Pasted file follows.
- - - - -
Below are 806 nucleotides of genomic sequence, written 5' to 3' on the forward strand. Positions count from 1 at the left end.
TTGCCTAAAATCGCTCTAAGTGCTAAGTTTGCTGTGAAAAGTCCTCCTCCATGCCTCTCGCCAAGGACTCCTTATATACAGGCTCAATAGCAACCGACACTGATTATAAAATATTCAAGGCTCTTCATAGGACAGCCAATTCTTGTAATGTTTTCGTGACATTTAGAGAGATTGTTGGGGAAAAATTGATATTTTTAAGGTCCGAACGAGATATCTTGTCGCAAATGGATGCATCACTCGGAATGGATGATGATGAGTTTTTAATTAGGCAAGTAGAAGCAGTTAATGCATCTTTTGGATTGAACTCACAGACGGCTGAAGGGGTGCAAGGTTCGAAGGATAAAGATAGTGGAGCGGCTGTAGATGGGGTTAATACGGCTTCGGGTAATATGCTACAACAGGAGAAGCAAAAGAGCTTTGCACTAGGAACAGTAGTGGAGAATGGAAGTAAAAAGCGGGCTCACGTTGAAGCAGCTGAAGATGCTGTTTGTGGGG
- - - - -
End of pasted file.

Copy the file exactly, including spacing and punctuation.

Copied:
Below are 806 nucleotides of genomic sequence, written 5' to 3' on the forward strand. Positions count from 1 at the left end.
TTGCCTAAAATCGCTCTAAGTGCTAAGTTTGCTGTGAAAAGTCCTCCTCCATGCCTCTCGCCAAGGACTCCTTATATACAGGCTCAATAGCAACCGACACTGATTATAAAATATTCAAGGCTCTTCATAGGACAGCCAATTCTTGTAATGTTTTCGTGACATTTAGAGAGATTGTTGGGGAAAAATTGATATTTTTAAGGTCCGAACGAGATATCTTGTCGCAAATGGATGCATCACTCGGAATGGATGATGATGAGTTTTTAATTAGGCAAGTAGAAGCAGTTAATGCATCTTTTGGATTGAACTCACAGACGGCTGAAGGGGTGCAAGGTTCGAAGGATAAAGATAGTGGAGCGGCTGTAGATGGGGTTAATACGGCTTCGGGTAATATGCTACAACAGGAGAAGCAAAAGAGCTTTGCACTAGGAACAGTAGTGGAGAATGGAAGTAAAAAGCGGGCTCACGTTGAAGCAGCTGAAGATGCTGTTTGTGGGG